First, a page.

Friday, July 16, 2010


I'm taking a class on Religion and Science at University of Dallas. While doing some research for my paper, I ran across this cool little article on Wikipedia: List of Roman Catholic scientist-clerics. The bulk of the article is just an alphabetical list of these scientist-clerics with short descriptions of what they did. The article begins with an introduction, from which this is an excerpt.
Many great scientists throughout history have also been Roman Catholic clerics (or can it be said that many Roman Catholic clerics were also scientists), including many of the most prominent scientists in history. These include such illustrious names as Nicolaus Copernicus, Gregor Mendel, Albertus Magnus, Roger Bacon, Pierre Gassendi, Roger Joseph Boscovich, Marin Mersenne, Francesco Maria Grimaldi, Nicole Oresme, Jean Buridan, Robert Grosseteste, Christopher Clavius, Nicolas Steno, Athanasius Kircher, Giovanni Battista Riccioli, William of Ockham, and many others. Hundreds of others have made important contributions to science from the Middle Ages through the present day. These scientist-clerics should give pause to all those who consider science and religion to be incompatible.
Some of you may ask, "what is a cleric?" It's just a word for a member of the clergy. In the Catholic Church, many of them are priests, but there can be monks or friars who are not ordained who are considered clerics. Also deacons are clerics as well as members of what were known in the Middle Ages as minor orders. For example, Copernicus took minor orders, but never became a priest.

Saturday, July 10, 2010

A Summary of Christian Doctrine

The Ignatius Press website put up an excerpt from one of their books by Catholic poet Paul Claudel. It is a beautiful summary of Christian doctrine using unconventional language that caused me to see things from a little different perspective. I suppose that is the job of a poet. One warning, there are a couple of Latin phrases that might not be familiar to some of you, so I will provide a translation. Fiat voluntas mea means "my will be done," and fiat voluntas tua means "your will be done."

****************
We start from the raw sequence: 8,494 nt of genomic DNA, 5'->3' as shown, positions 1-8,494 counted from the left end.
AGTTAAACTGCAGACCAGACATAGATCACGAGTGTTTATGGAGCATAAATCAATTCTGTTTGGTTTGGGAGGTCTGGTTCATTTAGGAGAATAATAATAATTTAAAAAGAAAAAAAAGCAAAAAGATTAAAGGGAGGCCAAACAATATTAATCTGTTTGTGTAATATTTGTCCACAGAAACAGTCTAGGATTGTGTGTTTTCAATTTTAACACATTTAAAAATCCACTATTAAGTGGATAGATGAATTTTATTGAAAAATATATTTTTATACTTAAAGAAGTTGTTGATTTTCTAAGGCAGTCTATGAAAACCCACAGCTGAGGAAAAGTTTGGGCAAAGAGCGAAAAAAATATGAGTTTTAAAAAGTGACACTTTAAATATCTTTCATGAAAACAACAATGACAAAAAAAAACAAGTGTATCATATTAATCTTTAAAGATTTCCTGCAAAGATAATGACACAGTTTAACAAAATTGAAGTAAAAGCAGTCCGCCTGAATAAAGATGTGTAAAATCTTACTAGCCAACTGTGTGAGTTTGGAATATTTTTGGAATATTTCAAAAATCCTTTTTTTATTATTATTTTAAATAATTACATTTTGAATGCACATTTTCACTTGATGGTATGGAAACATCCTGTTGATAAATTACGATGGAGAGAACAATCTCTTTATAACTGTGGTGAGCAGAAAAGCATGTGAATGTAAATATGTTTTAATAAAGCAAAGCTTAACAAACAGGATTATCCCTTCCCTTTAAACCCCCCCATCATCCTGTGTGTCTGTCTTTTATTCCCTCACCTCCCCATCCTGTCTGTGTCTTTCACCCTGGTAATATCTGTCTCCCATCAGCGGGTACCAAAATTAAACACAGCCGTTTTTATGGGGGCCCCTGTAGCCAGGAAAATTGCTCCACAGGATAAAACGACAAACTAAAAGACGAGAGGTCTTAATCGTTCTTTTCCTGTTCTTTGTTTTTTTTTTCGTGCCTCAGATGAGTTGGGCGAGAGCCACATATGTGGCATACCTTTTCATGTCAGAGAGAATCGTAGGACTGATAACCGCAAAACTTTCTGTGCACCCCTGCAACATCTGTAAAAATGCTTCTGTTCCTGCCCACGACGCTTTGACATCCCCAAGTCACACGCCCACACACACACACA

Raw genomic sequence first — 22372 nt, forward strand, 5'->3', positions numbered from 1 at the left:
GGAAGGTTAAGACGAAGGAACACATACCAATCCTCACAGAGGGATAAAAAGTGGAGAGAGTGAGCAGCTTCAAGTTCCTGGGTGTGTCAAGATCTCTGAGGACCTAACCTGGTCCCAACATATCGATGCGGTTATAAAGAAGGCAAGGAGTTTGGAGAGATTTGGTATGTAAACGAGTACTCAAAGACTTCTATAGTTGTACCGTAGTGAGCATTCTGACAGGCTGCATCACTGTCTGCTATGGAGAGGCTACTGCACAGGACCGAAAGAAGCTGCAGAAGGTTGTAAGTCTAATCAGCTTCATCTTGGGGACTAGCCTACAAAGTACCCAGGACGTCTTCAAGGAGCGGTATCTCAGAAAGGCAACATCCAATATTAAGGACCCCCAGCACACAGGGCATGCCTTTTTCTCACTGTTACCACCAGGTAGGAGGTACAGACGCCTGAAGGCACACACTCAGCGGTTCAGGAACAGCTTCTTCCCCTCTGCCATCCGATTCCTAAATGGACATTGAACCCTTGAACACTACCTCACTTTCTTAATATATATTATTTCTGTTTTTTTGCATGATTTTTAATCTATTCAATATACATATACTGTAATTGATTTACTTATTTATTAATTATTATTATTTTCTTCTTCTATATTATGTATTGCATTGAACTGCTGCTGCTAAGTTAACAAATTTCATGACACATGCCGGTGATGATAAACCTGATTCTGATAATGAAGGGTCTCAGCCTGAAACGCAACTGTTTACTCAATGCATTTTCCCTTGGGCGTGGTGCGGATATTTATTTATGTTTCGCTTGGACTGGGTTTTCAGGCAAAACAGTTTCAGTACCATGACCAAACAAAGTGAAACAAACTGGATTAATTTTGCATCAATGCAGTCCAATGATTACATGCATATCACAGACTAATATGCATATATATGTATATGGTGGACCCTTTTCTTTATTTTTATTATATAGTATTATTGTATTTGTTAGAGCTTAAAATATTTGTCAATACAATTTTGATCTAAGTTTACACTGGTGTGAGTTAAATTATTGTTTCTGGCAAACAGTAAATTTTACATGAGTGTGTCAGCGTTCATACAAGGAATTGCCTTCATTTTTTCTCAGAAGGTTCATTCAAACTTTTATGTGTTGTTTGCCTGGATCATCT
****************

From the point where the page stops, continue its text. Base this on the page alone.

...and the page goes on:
Here is a little extract to whet your appetite:
How do we know a living being whom we cannot see? By the movement of which he is the cause. The, mole under the ground, the hare in the bush, the heart beneath the fingers. For we see that the whole universe is in movement. In this world all is movement, all bears witness to the divine restlessness of nature, always in a state of creation, incapable of existing by itself or in the presence of an unmoving Creator; everything betrays perpetual change.

Wednesday, July 07, 2010

Humble Theology

Continuing his series on medieval theologians, the Pope talked about Blessed John Duns Scotus, the 13th century Franciscan theologian, who espoused the doctrine of Mary's "Preventive Redemption," also known as the Immaculate Conception. This had long been a belief at the popular level, but it was not accepted by theologians until Scotus figured out how to explain it. The Pope says this should be an example to theologians to "always listen to the source of popular faith and maintain the humility and simplicity of children."

Such humility is very important. I am often surprised at some at some of the things that some theologians have the nerve to say about the faith. They seem to think so highly of their own intelligence that they are willing to not only deny, but even ridicule orthodox Christian beliefs. The fact that it is common belief even by those in their own church means nothing. Years ago I saw a news report about some large theology conference, and one of the attendees was interviewed who said that the beliefs of the "man in the pew" is just "folk religion" and has nothing to do with what these real theologians work on. Although I admit that sometimes we can get more technical than some believers would be interested in, theology should never be detached from common faith. Pope Benedict XVI is one of the most brilliant theologians alive today, but he is also a holy and humble man who knows that brilliance is not a guarantee of truth, but can even lead away from the truth if we're not very careful.

Thursday, July 01, 2010

Georgia On My Mind

I didn't much care for the Georgia font when it started appearing on computers in the mid-90s. I think at the time I was much more into modern looking san-serif fonts, and Georgia looked very traditional to me. However, I am seeing it used more, and since it was designed to be very readable on computer screens, I've found that I appreciate reading websites that use it. So, I'm trying it out on the blog, and so far I'm pretty happy with it.